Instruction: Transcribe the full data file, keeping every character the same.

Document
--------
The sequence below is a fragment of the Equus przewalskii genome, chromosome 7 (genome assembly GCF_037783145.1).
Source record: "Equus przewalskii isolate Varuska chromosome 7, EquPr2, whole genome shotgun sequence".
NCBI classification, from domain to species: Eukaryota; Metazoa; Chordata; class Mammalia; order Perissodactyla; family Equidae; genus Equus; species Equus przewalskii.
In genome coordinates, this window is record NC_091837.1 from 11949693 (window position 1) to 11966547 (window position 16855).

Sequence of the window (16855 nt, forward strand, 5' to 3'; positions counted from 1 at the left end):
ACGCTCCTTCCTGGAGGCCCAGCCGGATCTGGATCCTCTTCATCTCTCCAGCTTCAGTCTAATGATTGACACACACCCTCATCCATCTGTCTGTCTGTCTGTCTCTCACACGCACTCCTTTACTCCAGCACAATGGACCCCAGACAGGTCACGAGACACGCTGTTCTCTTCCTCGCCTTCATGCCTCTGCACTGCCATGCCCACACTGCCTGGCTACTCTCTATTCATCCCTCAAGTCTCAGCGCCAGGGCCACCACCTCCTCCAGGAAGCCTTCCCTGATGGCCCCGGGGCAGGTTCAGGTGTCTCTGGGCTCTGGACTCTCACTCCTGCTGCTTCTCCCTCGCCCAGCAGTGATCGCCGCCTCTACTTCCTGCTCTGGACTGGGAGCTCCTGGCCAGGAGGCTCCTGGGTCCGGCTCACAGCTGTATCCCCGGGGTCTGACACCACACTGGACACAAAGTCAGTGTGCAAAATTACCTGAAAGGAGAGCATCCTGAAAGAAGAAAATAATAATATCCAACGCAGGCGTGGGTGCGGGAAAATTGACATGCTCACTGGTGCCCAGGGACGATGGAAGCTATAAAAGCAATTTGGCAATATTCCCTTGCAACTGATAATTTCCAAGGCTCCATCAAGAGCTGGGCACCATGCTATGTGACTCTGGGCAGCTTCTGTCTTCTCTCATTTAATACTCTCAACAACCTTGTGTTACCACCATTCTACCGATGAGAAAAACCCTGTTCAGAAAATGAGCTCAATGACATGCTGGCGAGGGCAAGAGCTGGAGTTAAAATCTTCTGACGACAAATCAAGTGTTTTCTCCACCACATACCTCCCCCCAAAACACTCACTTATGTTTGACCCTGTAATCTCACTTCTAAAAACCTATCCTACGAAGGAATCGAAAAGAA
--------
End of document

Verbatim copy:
The sequence below is a fragment of the Equus przewalskii genome, chromosome 7 (genome assembly GCF_037783145.1).
Source record: "Equus przewalskii isolate Varuska chromosome 7, EquPr2, whole genome shotgun sequence".
NCBI classification, from domain to species: Eukaryota; Metazoa; Chordata; class Mammalia; order Perissodactyla; family Equidae; genus Equus; species Equus przewalskii.
In genome coordinates, this window is record NC_091837.1 from 11949693 (window position 1) to 11966547 (window position 16855).

Sequence of the window (16855 nt, forward strand, 5' to 3'; positions counted from 1 at the left end):
ACGCTCCTTCCTGGAGGCCCAGCCGGATCTGGATCCTCTTCATCTCTCCAGCTTCAGTCTAATGATTGACACACACCCTCATCCATCTGTCTGTCTGTCTGTCTCTCACACGCACTCCTTTACTCCAGCACAATGGACCCCAGACAGGTCACGAGACACGCTGTTCTCTTCCTCGCCTTCATGCCTCTGCACTGCCATGCCCACACTGCCTGGCTACTCTCTATTCATCCCTCAAGTCTCAGCGCCAGGGCCACCACCTCCTCCAGGAAGCCTTCCCTGATGGCCCCGGGGCAGGTTCAGGTGTCTCTGGGCTCTGGACTCTCACTCCTGCTGCTTCTCCCTCGCCCAGCAGTGATCGCCGCCTCTACTTCCTGCTCTGGACTGGGAGCTCCTGGCCAGGAGGCTCCTGGGTCCGGCTCACAGCTGTATCCCCGGGGTCTGACACCACACTGGACACAAAGTCAGTGTGCAAAATTACCTGAAAGGAGAGCATCCTGAAAGAAGAAAATAATAATATCCAACGCAGGCGTGGGTGCGGGAAAATTGACATGCTCACTGGTGCCCAGGGACGATGGAAGCTATAAAAGCAATTTGGCAATATTCCCTTGCAACTGATAATTTCCAAGGCTCCATCAAGAGCTGGGCACCATGCTATGTGACTCTGGGCAGCTTCTGTCTTCTCTCATTTAATACTCTCAACAACCTTGTGTTACCACCATTCTACCGATGAGAAAAACCCTGTTCAGAAAATGAGCTCAATGACATGCTGGCGAGGGCAAGAGCTGGAGTTAAAATCTTCTGACGACAAATCAAGTGTTTTCTCCACCACATACCTCCCCCCAAAACACTCACTTATGTTTGACCCTGTAATCTCACTTCTAAAAACCTATCCTACGAAGGAATCGAAAAGAA